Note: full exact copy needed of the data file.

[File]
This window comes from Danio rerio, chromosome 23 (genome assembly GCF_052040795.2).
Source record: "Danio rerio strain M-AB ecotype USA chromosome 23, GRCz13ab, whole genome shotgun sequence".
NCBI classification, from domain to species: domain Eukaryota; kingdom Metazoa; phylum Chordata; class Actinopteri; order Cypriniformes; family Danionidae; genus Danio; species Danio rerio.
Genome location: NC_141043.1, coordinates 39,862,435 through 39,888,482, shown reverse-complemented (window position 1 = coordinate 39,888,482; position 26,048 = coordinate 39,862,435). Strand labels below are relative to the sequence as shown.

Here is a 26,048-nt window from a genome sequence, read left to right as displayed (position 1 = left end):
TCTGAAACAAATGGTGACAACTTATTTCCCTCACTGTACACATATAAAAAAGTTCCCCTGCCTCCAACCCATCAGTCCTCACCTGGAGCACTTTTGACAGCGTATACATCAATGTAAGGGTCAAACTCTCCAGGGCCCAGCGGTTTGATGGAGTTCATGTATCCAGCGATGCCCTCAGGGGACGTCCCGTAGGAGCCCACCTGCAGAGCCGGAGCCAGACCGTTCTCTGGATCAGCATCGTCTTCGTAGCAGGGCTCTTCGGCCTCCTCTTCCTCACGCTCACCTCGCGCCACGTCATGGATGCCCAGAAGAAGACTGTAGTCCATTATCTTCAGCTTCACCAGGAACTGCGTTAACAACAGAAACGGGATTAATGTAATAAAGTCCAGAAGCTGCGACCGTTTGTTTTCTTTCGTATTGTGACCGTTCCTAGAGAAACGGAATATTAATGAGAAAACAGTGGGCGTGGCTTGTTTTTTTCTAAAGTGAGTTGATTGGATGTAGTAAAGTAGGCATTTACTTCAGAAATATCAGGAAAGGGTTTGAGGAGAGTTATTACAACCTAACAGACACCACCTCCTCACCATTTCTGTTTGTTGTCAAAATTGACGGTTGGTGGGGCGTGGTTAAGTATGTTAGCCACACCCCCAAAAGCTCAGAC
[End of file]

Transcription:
This window comes from Danio rerio, chromosome 23 (genome assembly GCF_052040795.2).
Source record: "Danio rerio strain M-AB ecotype USA chromosome 23, GRCz13ab, whole genome shotgun sequence".
NCBI classification, from domain to species: domain Eukaryota; kingdom Metazoa; phylum Chordata; class Actinopteri; order Cypriniformes; family Danionidae; genus Danio; species Danio rerio.
Genome location: NC_141043.1, coordinates 39,862,435 through 39,888,482, shown reverse-complemented (window position 1 = coordinate 39,888,482; position 26,048 = coordinate 39,862,435). Strand labels below are relative to the sequence as shown.

Here is a 26,048-nt window from a genome sequence, read left to right as displayed (position 1 = left end):
TCTGAAACAAATGGTGACAACTTATTTCCCTCACTGTACACATATAAAAAAGTTCCCCTGCCTCCAACCCATCAGTCCTCACCTGGAGCACTTTTGACAGCGTATACATCAATGTAAGGGTCAAACTCTCCAGGGCCCAGCGGTTTGATGGAGTTCATGTATCCAGCGATGCCCTCAGGGGACGTCCCGTAGGAGCCCACCTGCAGAGCCGGAGCCAGACCGTTCTCTGGATCAGCATCGTCTTCGTAGCAGGGCTCTTCGGCCTCCTCTTCCTCACGCTCACCTCGCGCCACGTCATGGATGCCCAGAAGAAGACTGTAGTCCATTATCTTCAGCTTCACCAGGAACTGCGTTAACAACAGAAACGGGATTAATGTAATAAAGTCCAGAAGCTGCGACCGTTTGTTTTCTTTCGTATTGTGACCGTTCCTAGAGAAACGGAATATTAATGAGAAAACAGTGGGCGTGGCTTGTTTTTTTCTAAAGTGAGTTGATTGGATGTAGTAAAGTAGGCATTTACTTCAGAAATATCAGGAAAGGGTTTGAGGAGAGTTATTACAACCTAACAGACACCACCTCCTCACCATTTCTGTTTGTTGTCAAAATTGACGGTTGGTGGGGCGTGGTTAAGTATGTTAGCCACACCCCCAAAAGCTCAGAC